A suspected internment camp in Xinjiang: The head-in-the-sand policy followed by Volkswagen in the region is typical of leading Germany companies.


GREG BAKER/ AFP via Getty Images

In order to secure Beijing’s goodwill, VW accepted a rather dubious deal 15 years ago. The company was to be granted permission to build half a dozen new factories in the eastern part of the country, but in return, VW agreed to build a new factory in the structurally weak province of Xinjiang, which was consumed by ethnic violence. Should they not have known at the time what the future might hold?

Even before the plant in Ürümqi was opened, human rights activists blasted the plan. It had already long been known that the Uyghurs in Xinjiang were being oppressed by the Chinese government. Critics argued that by building a factory in the region, VW was essentially allowing itself to be used by the government in Beijing. But the company’s leadership at the time brushed off the criticism. "Volkswagen didn’t want to hear anything about it," says Ulrich Delius, the longtime head of the Society for Threatened Peoples, based in Göttingen, Germany. He tried to establish contact with the company at the time.

Instead, the company posed as a promoter of peace and prosperity in the restless region. Then CEO Martin Winterkorn said that by building a factory in Ürümqi, Volkswagen was taking "a leading role in the industrialization of the country." The company, he said, wouldn’t just build cars, but would also integrate local minorities. Today, VW says: "All of our decisions are based on economic considerations and forecasts." The factory in Ürümqi, the company says, was established "to cover the growing demand for high-quality vehicles in western China." But the anticipated economic miracle never materialized.

Former German Chancellor Angela Merkel with ex-VW CEO Martin Winterkorn during a visit to a factory in Chengdu

Former German Chancellor Angela Merkel with ex-VW CEO Martin Winterkorn during a visit to a factory in Chengdu

Foto: Xiao Bo / picture alliance / dpa
The SAIC Volkswagen factory in Ürümqi: "The company makes itself liable when it closes its eyes to the obvious.”

The SAIC Volkswagen factory in Ürümqi: "The company makes itself liable when it closes its eyes to the obvious.”

Foto: Stephan Scheuer/ picture alliance / dpa
Production at the VW partner factory in Ürümqi. The plant doesn't seem to be particularly vital from a business point of view.

Production at the VW partner factory in Ürümqi. The plant doesn't seem to be particularly vital from a business point of view.

Foto: ChinaFotoPress / Visual China Group via Getty Images

In 2019, only 20,000 cars were produced by the joint VW-SAIC factory in Ürümqi, and production was also low in the pandemic year of 2020, with the lack of semiconductors proving to be a significant hurdle. The number of employees sank from a high of 600 to around 400.

And most of the cars completed there are pre-produced in eastern China. In Ürümqi, pieces are merely unpacked and screwed together, not unlike a Billy shelf from IKEA. The only relevant value added at the site is the painting of the vehicles. "The original business case no longer exists," says a source from company headquarters in Wolfsburg who is familiar with the situation.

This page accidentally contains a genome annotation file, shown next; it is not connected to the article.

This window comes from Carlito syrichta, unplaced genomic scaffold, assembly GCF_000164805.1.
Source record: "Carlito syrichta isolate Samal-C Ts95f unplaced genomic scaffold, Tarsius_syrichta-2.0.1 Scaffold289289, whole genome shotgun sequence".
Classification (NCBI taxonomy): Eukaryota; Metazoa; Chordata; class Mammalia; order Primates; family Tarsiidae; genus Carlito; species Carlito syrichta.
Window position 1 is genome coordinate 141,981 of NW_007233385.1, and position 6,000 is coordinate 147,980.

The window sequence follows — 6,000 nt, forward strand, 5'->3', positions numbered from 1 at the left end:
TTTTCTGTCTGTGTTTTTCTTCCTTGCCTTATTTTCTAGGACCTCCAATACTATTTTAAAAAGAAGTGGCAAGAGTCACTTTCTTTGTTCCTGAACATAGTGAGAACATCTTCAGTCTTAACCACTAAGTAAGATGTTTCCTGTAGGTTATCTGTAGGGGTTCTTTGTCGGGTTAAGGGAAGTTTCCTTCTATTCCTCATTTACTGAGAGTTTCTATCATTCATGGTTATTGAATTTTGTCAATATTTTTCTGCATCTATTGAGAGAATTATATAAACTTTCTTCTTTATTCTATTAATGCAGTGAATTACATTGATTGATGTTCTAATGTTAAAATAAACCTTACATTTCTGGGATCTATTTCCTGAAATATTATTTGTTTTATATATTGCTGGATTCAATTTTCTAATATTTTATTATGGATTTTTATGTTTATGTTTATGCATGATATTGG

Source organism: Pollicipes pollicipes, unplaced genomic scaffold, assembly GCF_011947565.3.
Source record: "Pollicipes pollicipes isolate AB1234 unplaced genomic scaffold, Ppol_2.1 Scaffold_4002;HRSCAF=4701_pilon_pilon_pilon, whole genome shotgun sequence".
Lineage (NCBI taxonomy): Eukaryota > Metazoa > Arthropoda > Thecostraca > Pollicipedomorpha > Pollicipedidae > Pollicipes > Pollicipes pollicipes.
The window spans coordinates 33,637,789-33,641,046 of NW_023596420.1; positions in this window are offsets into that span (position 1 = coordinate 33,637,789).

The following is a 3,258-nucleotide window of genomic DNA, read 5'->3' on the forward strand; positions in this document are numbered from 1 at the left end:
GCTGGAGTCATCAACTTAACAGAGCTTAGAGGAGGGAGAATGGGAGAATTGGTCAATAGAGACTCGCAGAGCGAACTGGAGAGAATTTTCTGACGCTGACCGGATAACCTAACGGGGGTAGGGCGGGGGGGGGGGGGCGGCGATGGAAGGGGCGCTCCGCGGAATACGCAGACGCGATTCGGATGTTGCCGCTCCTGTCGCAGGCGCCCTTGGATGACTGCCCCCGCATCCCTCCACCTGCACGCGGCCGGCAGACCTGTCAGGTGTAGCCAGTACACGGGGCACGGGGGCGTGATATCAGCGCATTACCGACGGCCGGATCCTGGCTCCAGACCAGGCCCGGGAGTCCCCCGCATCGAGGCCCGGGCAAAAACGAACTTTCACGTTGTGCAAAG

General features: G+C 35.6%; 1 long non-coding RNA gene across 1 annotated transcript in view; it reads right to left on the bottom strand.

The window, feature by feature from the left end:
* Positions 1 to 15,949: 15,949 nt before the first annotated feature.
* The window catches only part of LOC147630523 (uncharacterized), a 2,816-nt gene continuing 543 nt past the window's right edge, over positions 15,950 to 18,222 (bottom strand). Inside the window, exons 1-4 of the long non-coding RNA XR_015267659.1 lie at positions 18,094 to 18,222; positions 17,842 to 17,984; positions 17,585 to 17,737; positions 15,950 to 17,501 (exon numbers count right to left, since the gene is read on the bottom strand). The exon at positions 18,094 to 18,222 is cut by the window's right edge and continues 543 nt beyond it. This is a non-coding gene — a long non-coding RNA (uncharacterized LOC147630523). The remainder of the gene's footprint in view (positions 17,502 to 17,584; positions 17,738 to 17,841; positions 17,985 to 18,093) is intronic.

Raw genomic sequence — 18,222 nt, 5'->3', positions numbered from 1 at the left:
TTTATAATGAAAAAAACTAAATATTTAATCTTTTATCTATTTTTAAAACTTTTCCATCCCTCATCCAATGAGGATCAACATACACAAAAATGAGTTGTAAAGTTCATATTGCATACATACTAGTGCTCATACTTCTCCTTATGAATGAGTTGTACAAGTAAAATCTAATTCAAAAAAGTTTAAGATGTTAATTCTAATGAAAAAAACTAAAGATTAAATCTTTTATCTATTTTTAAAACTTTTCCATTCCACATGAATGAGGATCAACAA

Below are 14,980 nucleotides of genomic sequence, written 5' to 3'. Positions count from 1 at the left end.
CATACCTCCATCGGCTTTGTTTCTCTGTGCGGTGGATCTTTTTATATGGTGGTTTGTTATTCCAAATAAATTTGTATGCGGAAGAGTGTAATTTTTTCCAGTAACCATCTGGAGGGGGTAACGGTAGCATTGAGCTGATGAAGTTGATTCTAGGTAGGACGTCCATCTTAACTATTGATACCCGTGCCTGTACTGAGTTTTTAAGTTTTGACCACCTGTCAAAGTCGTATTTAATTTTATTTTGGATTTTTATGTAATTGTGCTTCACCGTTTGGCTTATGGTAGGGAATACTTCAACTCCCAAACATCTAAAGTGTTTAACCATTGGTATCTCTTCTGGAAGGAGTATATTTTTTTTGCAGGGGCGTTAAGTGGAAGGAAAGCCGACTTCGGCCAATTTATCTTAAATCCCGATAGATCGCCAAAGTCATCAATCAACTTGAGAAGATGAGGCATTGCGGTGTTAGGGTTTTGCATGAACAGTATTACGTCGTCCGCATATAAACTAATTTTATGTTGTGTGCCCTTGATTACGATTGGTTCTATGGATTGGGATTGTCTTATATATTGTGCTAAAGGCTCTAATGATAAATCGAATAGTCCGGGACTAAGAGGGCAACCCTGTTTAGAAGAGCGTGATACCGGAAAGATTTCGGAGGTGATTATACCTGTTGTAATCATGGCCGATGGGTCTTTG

Of particular note: When the factory was opened, a press release noted that the company had struck a deal with the People’s Armed Police, according to which the force would provide military and "patriotic training" to plant workers. In exchange, the police force was given two vehicles. VW and its Chinese partner bequeathed those vehicles to the police force that is today considered to be the driving force behind the mass internments and arrests in the region.

When reached for comment, the company stated that prior to the opening of the factory, its partner SAIC had presented two vehicles to neighboring People’s Armed Police stations. The tradition, VW insisted, is rooted in the 1980s and "is widespread throughout China." The company did not reply to the question as to how those vehicles are currently being used.

Thus far, the nadir of VW’s inauspicious involvement in Ürümqi came in 2019, when CEO Diess told a BBC reporter that he knew nothing about internment camps in Xinjiang. The company, to be sure, quickly backpedaled and claimed that Diess is "of course aware" of the situation, but the damage had been done. Media outlets around the world reported on Diess’ comments, with British historian Timothy Garton Ash writing in the Guardian  of a "moral car crash."

The company has yet to find a way out of its awkward predicament. When VW sales numbers in China began to crater during the pandemic, the relatively small factory in the Uyghur region began looking more useless than ever. Sources in Wolfsburg say that company executives began discussing a possible closure. But agreement was quickly reached to keep it in operation. A rapid scrapping of the plant, it was feared, could look like an admission that not everything was kosher from a human rights standpoint. VW says claims that such a factory closure was considered mere speculation. The company says that production facilities cannot simply be closed from one day to the next. Diess also defended his company’s operations in Xinjiang this week, saying that a VW withdrawal would have negative consequences for the region.